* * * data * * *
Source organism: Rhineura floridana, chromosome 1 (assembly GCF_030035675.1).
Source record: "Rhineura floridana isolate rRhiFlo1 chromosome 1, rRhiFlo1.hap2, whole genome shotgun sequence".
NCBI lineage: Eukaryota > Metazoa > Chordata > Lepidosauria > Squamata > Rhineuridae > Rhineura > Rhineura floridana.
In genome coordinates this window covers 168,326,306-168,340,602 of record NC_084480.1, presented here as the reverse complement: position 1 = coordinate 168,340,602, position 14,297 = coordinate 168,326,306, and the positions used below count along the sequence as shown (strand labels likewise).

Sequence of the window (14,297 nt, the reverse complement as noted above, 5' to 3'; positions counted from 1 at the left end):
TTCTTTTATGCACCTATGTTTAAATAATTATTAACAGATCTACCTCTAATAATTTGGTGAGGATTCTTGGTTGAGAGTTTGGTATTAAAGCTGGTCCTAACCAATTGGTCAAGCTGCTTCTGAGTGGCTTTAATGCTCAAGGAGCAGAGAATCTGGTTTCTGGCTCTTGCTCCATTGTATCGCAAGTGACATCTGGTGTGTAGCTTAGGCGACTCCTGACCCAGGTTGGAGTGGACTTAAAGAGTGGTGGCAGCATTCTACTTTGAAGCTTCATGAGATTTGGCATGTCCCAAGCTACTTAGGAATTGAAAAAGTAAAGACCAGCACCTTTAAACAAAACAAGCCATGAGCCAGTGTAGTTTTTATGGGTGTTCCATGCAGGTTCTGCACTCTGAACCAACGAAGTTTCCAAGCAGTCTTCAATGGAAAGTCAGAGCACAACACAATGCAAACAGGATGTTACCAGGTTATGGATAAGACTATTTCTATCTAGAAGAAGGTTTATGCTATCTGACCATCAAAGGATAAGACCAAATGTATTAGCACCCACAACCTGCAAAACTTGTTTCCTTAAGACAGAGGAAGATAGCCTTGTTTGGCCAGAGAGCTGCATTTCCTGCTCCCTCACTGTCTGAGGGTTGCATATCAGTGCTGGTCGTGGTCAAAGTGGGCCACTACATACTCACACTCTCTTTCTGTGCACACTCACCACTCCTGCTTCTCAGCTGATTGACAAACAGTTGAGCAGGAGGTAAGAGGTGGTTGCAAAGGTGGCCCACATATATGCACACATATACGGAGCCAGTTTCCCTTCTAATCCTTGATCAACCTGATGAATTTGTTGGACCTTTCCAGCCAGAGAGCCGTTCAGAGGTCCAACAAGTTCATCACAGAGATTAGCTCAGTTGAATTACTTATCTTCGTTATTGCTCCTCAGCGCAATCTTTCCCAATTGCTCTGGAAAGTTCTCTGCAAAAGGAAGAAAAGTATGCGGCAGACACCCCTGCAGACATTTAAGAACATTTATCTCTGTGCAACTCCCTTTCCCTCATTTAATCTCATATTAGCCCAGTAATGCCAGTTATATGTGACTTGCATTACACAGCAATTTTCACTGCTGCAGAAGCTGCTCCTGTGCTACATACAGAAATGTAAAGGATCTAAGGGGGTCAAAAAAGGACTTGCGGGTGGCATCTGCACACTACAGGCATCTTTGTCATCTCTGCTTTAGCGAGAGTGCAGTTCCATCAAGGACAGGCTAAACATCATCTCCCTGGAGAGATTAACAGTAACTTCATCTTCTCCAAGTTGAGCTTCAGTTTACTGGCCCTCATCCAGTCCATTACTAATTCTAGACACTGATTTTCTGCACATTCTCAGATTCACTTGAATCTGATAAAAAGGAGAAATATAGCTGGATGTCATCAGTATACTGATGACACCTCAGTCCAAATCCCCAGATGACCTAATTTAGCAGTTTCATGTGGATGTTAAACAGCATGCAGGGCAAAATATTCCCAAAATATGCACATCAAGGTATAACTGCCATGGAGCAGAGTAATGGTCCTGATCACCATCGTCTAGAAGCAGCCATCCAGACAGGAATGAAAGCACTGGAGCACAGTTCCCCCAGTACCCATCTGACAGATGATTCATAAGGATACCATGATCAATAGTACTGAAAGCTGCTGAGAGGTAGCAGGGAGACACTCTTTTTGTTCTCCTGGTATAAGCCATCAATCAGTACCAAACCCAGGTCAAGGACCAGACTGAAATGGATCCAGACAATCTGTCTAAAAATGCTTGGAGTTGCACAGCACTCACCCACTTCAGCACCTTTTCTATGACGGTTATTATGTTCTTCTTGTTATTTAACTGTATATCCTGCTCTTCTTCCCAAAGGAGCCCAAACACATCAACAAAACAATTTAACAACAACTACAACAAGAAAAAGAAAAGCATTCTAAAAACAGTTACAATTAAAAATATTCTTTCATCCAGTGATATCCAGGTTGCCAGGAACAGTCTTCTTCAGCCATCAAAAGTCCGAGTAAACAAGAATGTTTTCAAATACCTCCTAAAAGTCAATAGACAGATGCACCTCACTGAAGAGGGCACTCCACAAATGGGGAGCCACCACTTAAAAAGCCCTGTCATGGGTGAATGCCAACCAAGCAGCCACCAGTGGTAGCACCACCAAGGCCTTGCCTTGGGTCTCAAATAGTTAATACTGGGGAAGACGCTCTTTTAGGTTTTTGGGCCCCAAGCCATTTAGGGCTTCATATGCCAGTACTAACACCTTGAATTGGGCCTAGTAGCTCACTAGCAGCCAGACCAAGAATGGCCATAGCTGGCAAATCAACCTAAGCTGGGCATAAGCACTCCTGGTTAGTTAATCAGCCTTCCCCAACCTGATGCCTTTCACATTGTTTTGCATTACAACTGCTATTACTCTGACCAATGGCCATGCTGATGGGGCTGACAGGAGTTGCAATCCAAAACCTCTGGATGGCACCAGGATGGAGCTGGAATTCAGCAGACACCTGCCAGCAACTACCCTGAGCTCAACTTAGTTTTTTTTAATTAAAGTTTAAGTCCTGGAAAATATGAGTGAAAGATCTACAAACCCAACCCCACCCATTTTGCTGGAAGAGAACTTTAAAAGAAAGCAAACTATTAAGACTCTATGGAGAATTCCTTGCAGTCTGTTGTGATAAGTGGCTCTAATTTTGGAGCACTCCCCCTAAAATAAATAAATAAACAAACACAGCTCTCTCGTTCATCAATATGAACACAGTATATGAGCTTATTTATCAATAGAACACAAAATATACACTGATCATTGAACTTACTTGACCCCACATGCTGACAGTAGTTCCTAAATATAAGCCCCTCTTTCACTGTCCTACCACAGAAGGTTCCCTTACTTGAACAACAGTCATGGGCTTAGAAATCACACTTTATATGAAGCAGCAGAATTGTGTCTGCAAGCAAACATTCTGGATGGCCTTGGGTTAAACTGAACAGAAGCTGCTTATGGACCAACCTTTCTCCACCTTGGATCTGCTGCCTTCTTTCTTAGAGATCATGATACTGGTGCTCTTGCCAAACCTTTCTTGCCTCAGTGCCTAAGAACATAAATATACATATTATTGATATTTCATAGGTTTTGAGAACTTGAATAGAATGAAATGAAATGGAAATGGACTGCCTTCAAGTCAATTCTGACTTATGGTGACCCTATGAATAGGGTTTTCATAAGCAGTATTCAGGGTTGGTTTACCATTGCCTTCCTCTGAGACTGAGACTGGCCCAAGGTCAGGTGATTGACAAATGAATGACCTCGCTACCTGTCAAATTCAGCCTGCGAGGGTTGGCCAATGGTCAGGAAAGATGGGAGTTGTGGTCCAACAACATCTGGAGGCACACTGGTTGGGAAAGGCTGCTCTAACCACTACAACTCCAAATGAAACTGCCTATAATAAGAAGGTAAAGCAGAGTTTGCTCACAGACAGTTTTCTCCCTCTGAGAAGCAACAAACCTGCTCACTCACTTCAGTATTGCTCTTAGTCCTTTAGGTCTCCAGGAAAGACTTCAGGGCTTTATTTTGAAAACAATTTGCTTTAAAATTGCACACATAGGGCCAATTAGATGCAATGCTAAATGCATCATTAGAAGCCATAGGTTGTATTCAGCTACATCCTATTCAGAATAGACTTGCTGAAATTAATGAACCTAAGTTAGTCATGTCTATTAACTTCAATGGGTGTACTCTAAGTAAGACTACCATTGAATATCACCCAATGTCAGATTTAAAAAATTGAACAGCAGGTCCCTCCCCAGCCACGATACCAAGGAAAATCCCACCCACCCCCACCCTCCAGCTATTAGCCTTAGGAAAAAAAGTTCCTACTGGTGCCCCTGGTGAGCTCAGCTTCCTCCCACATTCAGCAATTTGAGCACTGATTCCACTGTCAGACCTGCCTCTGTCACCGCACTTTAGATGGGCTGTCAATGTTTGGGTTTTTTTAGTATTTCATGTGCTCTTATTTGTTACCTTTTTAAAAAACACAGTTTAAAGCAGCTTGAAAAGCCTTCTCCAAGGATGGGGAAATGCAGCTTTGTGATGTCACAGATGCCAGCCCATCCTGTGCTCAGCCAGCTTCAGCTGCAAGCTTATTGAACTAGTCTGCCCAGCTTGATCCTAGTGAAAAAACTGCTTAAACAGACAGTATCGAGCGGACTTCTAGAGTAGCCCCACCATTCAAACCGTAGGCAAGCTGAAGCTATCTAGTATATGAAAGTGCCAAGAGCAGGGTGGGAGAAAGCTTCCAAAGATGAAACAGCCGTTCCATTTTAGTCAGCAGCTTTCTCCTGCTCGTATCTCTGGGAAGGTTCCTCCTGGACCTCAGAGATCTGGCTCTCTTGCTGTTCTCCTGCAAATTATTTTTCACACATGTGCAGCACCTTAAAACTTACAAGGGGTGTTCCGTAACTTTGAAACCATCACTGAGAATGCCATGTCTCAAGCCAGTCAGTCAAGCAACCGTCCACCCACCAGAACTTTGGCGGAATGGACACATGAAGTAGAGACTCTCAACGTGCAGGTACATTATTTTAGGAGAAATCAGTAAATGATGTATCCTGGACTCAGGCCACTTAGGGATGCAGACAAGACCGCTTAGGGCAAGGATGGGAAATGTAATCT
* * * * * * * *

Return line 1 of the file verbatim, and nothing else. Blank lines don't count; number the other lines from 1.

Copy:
Source organism: Rhineura floridana, chromosome 1 (assembly GCF_030035675.1).